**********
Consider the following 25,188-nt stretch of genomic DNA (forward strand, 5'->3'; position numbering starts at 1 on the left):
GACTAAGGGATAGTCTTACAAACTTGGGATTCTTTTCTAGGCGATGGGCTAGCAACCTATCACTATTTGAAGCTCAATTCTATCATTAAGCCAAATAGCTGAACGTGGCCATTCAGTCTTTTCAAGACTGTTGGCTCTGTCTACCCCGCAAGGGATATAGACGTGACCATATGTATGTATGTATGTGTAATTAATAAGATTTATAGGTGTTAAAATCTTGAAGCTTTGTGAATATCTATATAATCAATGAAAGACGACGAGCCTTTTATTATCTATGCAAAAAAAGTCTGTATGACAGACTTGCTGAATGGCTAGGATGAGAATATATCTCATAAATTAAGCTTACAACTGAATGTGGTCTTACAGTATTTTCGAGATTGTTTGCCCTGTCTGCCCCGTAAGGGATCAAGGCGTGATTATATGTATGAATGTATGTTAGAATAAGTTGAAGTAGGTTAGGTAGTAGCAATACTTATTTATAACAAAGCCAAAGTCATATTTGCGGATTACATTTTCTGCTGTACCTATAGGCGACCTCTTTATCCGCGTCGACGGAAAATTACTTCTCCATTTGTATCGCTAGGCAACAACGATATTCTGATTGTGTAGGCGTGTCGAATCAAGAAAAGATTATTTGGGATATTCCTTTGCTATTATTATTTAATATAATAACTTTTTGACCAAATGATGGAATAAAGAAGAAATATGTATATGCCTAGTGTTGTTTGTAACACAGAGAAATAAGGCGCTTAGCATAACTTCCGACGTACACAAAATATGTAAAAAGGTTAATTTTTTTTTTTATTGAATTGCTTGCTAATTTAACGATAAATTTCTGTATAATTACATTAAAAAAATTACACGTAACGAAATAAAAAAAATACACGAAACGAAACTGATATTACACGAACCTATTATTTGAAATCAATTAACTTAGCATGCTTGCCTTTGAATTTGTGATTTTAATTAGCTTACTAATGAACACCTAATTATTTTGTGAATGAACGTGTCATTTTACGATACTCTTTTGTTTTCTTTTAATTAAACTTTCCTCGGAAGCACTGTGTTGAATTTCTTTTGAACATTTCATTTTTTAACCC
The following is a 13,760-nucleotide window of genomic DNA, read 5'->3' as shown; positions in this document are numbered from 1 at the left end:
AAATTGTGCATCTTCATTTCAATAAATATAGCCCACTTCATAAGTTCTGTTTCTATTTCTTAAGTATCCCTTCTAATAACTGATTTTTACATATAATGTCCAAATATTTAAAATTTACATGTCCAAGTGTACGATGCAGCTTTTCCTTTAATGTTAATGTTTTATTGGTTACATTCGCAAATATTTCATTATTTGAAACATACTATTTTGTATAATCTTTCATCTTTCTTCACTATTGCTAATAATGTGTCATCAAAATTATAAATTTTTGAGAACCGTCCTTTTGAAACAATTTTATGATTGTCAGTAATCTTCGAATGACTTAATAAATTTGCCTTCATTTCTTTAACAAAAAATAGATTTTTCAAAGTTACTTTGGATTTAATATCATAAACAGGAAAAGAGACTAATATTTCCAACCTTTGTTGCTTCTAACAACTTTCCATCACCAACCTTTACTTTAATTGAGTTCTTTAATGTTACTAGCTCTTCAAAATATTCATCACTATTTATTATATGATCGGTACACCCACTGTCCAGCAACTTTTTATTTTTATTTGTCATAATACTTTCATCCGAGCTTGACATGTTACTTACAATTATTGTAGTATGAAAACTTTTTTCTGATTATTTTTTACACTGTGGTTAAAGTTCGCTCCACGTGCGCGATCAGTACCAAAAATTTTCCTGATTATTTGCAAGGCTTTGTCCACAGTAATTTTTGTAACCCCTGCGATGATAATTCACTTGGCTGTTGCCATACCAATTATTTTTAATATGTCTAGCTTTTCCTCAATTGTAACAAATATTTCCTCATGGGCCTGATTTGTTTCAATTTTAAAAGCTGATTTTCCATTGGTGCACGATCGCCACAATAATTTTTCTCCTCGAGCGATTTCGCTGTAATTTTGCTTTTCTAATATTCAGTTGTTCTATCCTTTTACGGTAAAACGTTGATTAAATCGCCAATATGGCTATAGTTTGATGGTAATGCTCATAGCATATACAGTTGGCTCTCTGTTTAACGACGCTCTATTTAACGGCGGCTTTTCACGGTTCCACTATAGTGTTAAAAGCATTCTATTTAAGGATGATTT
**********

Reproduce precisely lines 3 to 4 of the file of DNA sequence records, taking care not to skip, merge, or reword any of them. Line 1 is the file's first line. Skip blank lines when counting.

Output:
The following is a 13,760-nucleotide window of genomic DNA, read 5'->3' as shown; positions in this document are numbered from 1 at the left end:
AAATTGTGCATCTTCATTTCAATAAATATAGCCCACTTCATAAGTTCTGTTTCTATTTCTTAAGTATCCCTTCTAATAACTGATTTTTACATATAATGTCCAAATATTTAAAATTTACATGTCCAAGTGTACGATGCAGCTTTTCCTTTAATGTTAATGTTTTATTGGTTACATTCGCAAATATTTCATTATTTGAAACATACTATTTTGTATAATCTTTCATCTTTCTTCACTATTGCTAATAATGTGTCATCAAAATTATAAATTTTTGAGAACCGTCCTTTTGAAACAATTTTATGATTGTCAGTAATCTTCGAATGACTTAATAAATTTGCCTTCATTTCTTTAACAAAAAATAGATTTTTCAAAGTTACTTTGGATTTAATATCATAAACAGGAAAAGAGACTAATATTTCCAACCTTTGTTGCTTCTAACAACTTTCCATCACCAACCTTTACTTTAATTGAGTTCTTTAATGTTACTAGCTCTTCAAAATATTCATCACTATTTATTATATGATCGGTACACCCACTGTCCAGCAACTTTTTATTTTTATTTGTCATAATACTTTCATCCGAGCTTGACATGTTACTTACAATTATTGTAGTATGAAAACTTTTTTCTGATTATTTTTTACACTGTGGTTAAAGTTCGCTCCACGTGCGCGATCAGTACCAAAAATTTTCCTGATTATTTGCAAGGCTTTGTCCACAGTAATTTTTGTAACCCCTGCGATGATAATTCACTTGGCTGTTGCCATACCAATTATTTTTAATATGTCTAGCTTTTCCTCAATTGTAACAAATATTTCCTCATGGGCCTGATTTGTTTCAATTTTAAAAGCTGATTTTCCATTGGTGCACGATCGCCACAATAATTTTTCTCCTCGAGCGATTTCGCTGTAATTTTGCTTTTCTAATATTCAGTTGTTCTATCCTTTTACGGTAAAACGTTGATTAAATCGCCAATATGGCTATAGTTTGATGGTAATGCTCATAGCATATACAGTTGGCTCTCTGTTTAACGACGCTCTATTTAACGGCGGCTTTTCACGGTTCCACTATAGTGTTAAAAGCATTCTATTTAAGGATGATTT